We use some of those popular (an ironic word in Jadeja’s context) jokes to make points no one else can. Impact Index measures (as opposed to rates) performances both in a match and series/tournament level – and in both contexts, certain aspects of Ravindra Jadeja’s performances come out as peerless, which are simply not spotted otherwise. His ability as a big match player, for example. Or his consistent capacity to absorb pressure.

It has led to him becoming one of the highest ODI players of all time – at the end of the West Indies tri-series, he is the 4th highest impact player in the history of ODI cricket after Viv Richards, Greg Chappell and Adam Gilchrist (minimum 50 matches), just ahead of Dhoni. Please temper this electric shock with the knowledge that he has played only 75 matches so far (74 completed games), and there is still a long way to go. Much of this will most certainly get evened out as time goes by – especially if he has a long career, as it certainly seems he will at this juncture. This fact merely means that he has had this kind of impact in these 74 matches for his team – and it has reflected in India’s ODI results in recent times.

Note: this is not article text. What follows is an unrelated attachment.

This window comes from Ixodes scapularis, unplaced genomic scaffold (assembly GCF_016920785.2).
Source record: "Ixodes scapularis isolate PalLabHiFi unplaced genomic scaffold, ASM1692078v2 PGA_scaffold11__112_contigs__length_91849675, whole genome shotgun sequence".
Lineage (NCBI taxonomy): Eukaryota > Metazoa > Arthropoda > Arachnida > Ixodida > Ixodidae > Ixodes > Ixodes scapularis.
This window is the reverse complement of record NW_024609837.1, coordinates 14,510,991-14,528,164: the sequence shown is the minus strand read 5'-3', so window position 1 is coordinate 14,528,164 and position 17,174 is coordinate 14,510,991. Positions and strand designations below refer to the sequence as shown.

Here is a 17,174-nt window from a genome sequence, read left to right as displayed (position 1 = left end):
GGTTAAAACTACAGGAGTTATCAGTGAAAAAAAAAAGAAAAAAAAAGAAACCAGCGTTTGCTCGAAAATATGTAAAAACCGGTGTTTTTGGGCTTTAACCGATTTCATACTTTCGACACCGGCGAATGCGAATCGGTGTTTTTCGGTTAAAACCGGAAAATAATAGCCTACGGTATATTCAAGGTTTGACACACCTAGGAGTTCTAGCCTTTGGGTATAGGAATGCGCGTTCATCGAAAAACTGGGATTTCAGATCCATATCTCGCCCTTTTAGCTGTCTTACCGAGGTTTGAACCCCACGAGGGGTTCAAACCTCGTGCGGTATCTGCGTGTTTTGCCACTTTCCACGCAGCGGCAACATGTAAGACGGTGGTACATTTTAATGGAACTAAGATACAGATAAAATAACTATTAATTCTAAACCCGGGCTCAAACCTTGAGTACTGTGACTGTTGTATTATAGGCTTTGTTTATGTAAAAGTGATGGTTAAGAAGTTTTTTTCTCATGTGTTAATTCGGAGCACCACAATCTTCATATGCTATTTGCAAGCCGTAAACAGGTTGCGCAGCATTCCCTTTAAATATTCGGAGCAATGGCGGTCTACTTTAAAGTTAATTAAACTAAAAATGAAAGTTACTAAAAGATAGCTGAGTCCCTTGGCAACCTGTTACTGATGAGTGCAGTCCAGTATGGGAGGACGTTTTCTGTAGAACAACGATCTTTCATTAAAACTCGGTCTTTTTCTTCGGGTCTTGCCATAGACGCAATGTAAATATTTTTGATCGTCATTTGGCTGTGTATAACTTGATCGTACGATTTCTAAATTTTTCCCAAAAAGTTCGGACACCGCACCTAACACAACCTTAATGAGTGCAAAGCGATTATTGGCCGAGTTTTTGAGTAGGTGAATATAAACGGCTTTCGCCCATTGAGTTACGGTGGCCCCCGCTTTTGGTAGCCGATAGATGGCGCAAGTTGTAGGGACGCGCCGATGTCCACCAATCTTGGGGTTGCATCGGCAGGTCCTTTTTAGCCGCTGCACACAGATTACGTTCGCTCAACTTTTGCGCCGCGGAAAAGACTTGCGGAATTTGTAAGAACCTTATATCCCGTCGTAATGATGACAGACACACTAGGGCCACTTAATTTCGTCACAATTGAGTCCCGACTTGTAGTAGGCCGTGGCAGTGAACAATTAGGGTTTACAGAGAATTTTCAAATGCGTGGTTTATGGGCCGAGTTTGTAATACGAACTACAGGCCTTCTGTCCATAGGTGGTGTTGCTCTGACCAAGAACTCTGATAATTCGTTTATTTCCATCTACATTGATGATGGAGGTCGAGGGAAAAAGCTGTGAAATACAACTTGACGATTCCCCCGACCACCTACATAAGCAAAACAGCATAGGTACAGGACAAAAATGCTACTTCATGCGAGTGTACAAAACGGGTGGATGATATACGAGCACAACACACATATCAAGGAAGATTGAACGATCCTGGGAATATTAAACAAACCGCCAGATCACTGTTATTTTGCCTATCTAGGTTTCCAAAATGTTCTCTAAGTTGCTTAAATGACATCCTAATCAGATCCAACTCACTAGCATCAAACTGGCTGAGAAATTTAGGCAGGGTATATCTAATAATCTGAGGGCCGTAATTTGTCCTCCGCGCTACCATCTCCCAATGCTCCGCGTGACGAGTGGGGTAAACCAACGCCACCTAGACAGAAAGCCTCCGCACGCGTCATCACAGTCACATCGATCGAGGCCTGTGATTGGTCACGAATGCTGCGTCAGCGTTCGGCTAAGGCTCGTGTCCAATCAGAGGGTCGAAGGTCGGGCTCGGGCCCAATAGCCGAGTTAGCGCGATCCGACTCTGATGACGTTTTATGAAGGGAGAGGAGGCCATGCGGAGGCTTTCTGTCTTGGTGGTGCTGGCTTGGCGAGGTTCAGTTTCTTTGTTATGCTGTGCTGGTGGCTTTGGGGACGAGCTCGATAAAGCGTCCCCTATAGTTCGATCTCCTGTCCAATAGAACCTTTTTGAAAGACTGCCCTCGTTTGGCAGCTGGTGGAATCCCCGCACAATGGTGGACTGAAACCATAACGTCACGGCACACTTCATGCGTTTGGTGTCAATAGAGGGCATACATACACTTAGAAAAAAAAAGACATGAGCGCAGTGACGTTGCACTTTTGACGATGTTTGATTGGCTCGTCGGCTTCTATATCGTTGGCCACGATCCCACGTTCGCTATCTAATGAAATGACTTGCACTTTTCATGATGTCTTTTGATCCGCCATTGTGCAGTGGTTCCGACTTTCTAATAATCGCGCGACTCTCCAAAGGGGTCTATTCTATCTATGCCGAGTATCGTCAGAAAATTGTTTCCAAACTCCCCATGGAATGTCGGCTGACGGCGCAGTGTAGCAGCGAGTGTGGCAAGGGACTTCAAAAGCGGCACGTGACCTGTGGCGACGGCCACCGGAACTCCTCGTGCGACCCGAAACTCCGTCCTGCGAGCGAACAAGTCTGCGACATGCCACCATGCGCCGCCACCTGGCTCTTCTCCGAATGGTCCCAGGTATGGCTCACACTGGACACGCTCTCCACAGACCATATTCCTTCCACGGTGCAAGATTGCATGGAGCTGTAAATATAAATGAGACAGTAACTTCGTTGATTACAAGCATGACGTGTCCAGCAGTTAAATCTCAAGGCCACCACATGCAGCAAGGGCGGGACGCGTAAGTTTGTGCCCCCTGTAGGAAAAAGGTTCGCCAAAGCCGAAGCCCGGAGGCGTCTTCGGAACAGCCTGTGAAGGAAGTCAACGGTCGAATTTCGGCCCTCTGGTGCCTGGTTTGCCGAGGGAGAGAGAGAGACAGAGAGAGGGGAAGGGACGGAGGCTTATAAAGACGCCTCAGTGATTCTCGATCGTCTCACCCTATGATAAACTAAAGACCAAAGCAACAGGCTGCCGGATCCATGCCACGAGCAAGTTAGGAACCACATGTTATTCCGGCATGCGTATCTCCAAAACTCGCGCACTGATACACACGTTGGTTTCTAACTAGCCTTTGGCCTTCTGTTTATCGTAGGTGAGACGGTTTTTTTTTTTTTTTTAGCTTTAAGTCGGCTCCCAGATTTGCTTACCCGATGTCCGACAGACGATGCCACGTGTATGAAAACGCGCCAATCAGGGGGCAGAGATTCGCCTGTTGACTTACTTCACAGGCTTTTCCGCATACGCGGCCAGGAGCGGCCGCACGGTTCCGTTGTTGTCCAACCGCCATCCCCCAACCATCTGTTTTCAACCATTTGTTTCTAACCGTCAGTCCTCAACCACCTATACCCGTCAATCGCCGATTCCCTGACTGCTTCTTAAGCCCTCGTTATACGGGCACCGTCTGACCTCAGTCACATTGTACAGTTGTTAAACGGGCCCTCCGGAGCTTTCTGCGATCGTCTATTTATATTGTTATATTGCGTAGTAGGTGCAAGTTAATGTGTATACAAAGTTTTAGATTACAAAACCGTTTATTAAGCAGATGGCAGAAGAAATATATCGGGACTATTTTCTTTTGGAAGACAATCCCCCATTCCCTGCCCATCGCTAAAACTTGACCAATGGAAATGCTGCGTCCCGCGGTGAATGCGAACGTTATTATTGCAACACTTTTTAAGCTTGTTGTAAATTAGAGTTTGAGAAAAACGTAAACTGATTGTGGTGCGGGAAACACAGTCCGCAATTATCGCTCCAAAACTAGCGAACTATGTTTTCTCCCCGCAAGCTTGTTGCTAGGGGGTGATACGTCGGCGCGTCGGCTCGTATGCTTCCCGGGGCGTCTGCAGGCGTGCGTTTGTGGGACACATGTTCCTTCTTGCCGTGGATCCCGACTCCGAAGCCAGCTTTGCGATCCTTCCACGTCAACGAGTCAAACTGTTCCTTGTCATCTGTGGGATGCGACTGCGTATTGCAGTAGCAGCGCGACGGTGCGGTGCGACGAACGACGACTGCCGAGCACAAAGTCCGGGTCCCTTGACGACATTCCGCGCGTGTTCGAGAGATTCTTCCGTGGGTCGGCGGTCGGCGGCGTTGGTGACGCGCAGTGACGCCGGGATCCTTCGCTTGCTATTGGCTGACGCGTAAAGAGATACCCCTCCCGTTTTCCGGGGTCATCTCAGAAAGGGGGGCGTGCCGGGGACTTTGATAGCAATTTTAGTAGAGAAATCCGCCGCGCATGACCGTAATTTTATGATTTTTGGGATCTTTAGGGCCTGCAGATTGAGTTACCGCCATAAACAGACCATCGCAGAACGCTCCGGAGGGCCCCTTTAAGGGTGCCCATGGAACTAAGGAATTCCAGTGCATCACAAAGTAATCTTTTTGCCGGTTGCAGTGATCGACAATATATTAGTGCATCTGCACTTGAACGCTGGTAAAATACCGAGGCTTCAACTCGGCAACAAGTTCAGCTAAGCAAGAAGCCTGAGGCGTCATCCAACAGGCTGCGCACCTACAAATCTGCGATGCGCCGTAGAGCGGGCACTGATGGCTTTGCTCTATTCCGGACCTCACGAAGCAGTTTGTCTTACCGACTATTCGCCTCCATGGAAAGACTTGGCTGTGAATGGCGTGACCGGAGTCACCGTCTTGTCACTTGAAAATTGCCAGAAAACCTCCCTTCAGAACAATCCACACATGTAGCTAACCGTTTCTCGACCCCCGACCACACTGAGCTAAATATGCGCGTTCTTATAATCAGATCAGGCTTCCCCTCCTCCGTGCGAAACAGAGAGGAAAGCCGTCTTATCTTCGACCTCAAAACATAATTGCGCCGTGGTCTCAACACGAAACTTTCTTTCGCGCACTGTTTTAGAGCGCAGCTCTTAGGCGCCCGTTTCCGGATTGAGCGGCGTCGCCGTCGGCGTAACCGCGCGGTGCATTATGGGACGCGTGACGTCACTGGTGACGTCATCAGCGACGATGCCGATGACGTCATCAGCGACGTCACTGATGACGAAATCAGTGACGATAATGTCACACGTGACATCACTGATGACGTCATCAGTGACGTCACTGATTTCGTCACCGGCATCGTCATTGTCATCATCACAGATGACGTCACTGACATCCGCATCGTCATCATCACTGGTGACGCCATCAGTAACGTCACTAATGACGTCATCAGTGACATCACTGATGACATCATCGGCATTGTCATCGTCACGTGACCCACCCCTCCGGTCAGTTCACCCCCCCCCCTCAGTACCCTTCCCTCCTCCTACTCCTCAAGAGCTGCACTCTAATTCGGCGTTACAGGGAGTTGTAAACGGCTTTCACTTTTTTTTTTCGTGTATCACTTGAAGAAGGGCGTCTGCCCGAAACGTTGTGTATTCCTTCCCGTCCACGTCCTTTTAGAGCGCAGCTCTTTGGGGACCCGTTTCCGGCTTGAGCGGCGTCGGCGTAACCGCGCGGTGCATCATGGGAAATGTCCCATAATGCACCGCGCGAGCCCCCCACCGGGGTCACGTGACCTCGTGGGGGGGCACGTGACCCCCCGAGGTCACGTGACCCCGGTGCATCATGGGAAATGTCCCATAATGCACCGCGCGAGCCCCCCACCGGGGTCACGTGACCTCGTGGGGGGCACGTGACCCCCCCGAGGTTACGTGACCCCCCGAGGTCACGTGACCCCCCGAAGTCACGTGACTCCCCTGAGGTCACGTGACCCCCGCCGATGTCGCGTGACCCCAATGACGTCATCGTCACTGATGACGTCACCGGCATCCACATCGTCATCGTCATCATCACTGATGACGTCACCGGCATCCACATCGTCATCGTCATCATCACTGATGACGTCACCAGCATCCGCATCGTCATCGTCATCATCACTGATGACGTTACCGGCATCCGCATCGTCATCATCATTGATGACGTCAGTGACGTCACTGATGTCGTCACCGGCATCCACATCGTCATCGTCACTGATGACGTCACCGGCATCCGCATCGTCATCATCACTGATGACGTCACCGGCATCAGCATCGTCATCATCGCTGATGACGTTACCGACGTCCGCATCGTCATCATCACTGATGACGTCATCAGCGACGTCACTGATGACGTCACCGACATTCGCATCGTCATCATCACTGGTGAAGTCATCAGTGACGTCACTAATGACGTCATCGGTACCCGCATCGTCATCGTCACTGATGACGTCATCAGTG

74 matches do not constitute a small sample size of matches anyway. The fact is that no one in the history of ODI cricket has had a start to his career as he has had. Whatever happens from here, Ravindra Jadeja’s place in ODI cricket history will be a prominent one, at least amongst people paying attention.

Once, Sir Ravindra Jadeja set a cricket ball on fire and threw it into outer space. Today, they call it the sun.

At any rate, the stratosphere is where Jadeja belongs today. If we take 50 matches as the minimum qualification (as we have for all rankings in this piece), Ravindra Jadeja is the highest impact ODI player ever for India. Higher than MS Dhoni, Kapil Dev and Sachin Tendulkar (who follow in this order). Of course, he has played less than a third of what the first two have, and less than one fifth the number of matches Tendulkar has, but at this point this is his impact, which he really should be recognised for. Both his batting and bowling impact is actually higher than Kapil Dev’s – a stunning fact. Even conventionally, a batting average of 32 at a strike rate of 81 and a bowling average of 30 at an economy rate of 4.71 reveals a serious all-rounder. But the Impact scales reveal far more significant things.